In his 20 years as a counselor, Dr. Nicastro has lectured at universities, supervised doctoral students, conducted numerous workshops, and appeared in television, radio and national magazine programs.
Latest posts by Dr. Richard Nicastro (see all)
- Building a Healthy Relationship and the Problem of Disowned Anger - March 5, 2015
- Do You Feel Seen by Your Partner? - February 9, 2015
- Understanding Your Past for a Healthy Relationship - January 22, 2015
The emotional fallout from an affair is extensive, and the healing process can be a long and bumpy road. Couples committed to this healing journey should be mindful of what’s ahead for them as they try to rebuild their relationship. One of the most sensitive and painfully triggering issues for post-affair couples occurs when they try to re-establish a sexual relationship. Sexual intimacy has the potential to turn into a painful reminder of the events that happened with another person.
Here’s how Janice (whose husband John had a three-month long affair with a coworker) describes her experience:
“It was a little over a year since his affair ended. We were in counseling and doing well and I was feeling much better. We were communicating and we started becoming more affectionate with each other, so the issue of sex came up and we attempted to make love. I thought I was ready, but instantly, I was flooded with waves of anger and hurt and insecurity. It was like the affair had just happened….” ~Janice, married four years.
The challenge for couples (especially for the betrayed partner) is to remain emotionally present during love-making—to exist fully in the here-and-now of the sexual experience. Worries, distractions and preoccupations will only pull you away from the moment, dulling the sensory pleasures and the emotionally gratifying aspects of sex. Awareness of the potential challenges of re-establishing a meaningful sex life with your spouse/partner can go a long way in the post-affair healing process.
Relationship Help: 5 hurdles to Post-Affair Sex
The betrayed spouse/partner may struggle with the following intrusive thoughts (and related images) during sex:
1) Did you do this (sexual act) with her/him?
2) Did you do something with her/him that we’ve never done together?
3) Is s/he a better lover than me?
4) Do you find him/her more attractive/sexy than me?
5) Are you thinking of him/her while we make love?
While the five thoughts above are posed as questions of possibility, sometimes the betrayed may experience these worries as absolute truths: “You must have done this with him/her”; “S/he must be more attractive than me or you wouldn’t have strayed.” The common denominator behind these thoughts/worries is a debilitating sense of insecurity—a feeling that you must not have been enough (physically attractive, sexually adventurous, interpersonally charming, etc) because your partner cheated.
Don’t Suffer in Silence. Go at Your Own Pace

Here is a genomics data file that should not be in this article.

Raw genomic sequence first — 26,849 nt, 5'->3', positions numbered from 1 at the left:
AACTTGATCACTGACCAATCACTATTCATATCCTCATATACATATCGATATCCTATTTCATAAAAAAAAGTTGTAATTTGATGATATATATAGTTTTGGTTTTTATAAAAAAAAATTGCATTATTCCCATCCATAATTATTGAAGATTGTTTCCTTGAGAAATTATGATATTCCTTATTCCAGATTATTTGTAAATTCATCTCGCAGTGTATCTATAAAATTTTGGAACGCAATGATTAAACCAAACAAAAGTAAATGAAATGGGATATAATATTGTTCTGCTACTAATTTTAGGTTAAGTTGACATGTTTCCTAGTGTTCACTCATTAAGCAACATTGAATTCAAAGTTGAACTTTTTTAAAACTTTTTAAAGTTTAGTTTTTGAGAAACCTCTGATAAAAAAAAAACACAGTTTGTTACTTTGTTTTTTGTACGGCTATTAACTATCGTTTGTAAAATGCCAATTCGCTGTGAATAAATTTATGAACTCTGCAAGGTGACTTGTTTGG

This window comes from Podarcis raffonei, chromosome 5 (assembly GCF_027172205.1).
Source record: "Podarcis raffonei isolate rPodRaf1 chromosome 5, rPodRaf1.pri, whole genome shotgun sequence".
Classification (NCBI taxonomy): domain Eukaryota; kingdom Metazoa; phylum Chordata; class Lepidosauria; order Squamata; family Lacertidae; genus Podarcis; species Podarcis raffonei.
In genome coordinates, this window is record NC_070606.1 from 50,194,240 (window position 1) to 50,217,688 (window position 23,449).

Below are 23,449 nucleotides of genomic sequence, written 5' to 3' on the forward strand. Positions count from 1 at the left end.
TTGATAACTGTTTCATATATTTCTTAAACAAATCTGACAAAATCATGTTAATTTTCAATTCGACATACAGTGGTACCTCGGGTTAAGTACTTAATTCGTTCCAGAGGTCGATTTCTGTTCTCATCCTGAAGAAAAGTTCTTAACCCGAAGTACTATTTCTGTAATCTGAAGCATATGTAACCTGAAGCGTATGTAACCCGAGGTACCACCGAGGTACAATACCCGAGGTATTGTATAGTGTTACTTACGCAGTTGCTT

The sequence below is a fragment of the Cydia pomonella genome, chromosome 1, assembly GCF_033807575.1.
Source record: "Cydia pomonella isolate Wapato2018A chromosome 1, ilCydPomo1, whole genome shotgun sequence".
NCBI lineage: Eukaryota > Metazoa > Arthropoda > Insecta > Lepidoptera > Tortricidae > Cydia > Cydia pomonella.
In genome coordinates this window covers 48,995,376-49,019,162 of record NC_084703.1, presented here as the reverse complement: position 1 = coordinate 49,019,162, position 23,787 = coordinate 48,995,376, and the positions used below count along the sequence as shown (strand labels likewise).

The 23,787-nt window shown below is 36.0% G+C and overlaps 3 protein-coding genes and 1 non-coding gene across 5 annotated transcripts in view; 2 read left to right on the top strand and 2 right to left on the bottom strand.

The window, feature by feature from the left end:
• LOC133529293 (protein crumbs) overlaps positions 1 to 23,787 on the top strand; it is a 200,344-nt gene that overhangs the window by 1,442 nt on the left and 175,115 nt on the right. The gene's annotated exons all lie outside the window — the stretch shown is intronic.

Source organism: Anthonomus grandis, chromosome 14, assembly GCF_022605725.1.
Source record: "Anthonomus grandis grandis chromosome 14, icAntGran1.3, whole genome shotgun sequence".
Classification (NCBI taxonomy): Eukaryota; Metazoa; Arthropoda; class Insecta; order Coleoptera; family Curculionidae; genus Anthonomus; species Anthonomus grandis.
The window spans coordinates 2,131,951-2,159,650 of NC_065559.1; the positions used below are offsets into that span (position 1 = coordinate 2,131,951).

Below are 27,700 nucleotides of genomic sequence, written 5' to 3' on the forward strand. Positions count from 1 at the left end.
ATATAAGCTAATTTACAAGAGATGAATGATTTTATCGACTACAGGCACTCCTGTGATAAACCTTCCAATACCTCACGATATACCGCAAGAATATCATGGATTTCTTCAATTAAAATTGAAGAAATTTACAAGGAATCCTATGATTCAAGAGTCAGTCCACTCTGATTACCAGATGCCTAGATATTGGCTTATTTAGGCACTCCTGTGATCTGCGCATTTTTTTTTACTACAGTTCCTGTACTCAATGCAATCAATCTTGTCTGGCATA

At times, it may not feel like you have control of these (and similar) thoughts—they can take on a punishing quality because you cannot escape their seemingly never-ending onslaught. While painful to endure, it’s important to remember that this is a common part of the healing process and that these intrusive thoughts are a result of the emotional trauma you experienced.
If your partner is supportive and patient (which will be essential to the healing process), discussing your insecurities with him/her can help you slowly regain your emotional footing. Don’t just suffer in silence–allow him/her to help you shoulder the pain. Feeling you should be “over” the pain just because a certain amount of time has passed, or feeling like you need to protect your partner from your wounded feelings because s/he is starting to lose his/her patience can become a significant hurdle to the healing process. Avoid both of these traps by giving yourself permission to go at your own pace and to communicate your emotional progress with your partner.
Don’t Rush Into Sex
Re-establishing a sexual relationship may involve a step-wise approach rather than immediately pushing yourself into trying to recapture past sexual experiences. Also, pressuring yourself to meet your partner’s sexual needs for fear that s/he may stray again has the potential to backfire (communicate these fears with your partner). One couple I worked with spent several months touching and kissing each other before trying to engage in more intense sexual experiences. This allowed the betrayed partner to be more present emotionally and talk about her worries when they interfered with her ability to give and receive sexual pleasure.
Finally, be compassionate and patient with yourself. Healing from an affair takes time, and set-backs (while extremely frustrating) are normal and will occur.
I’ve created several workbooks and resources for couples who want a stronger relationship, was well as resources for couples healing after an affair. Click Relationship Workbooks for more information.
Wishing you peace and healing,
Dr. Rich Nicastro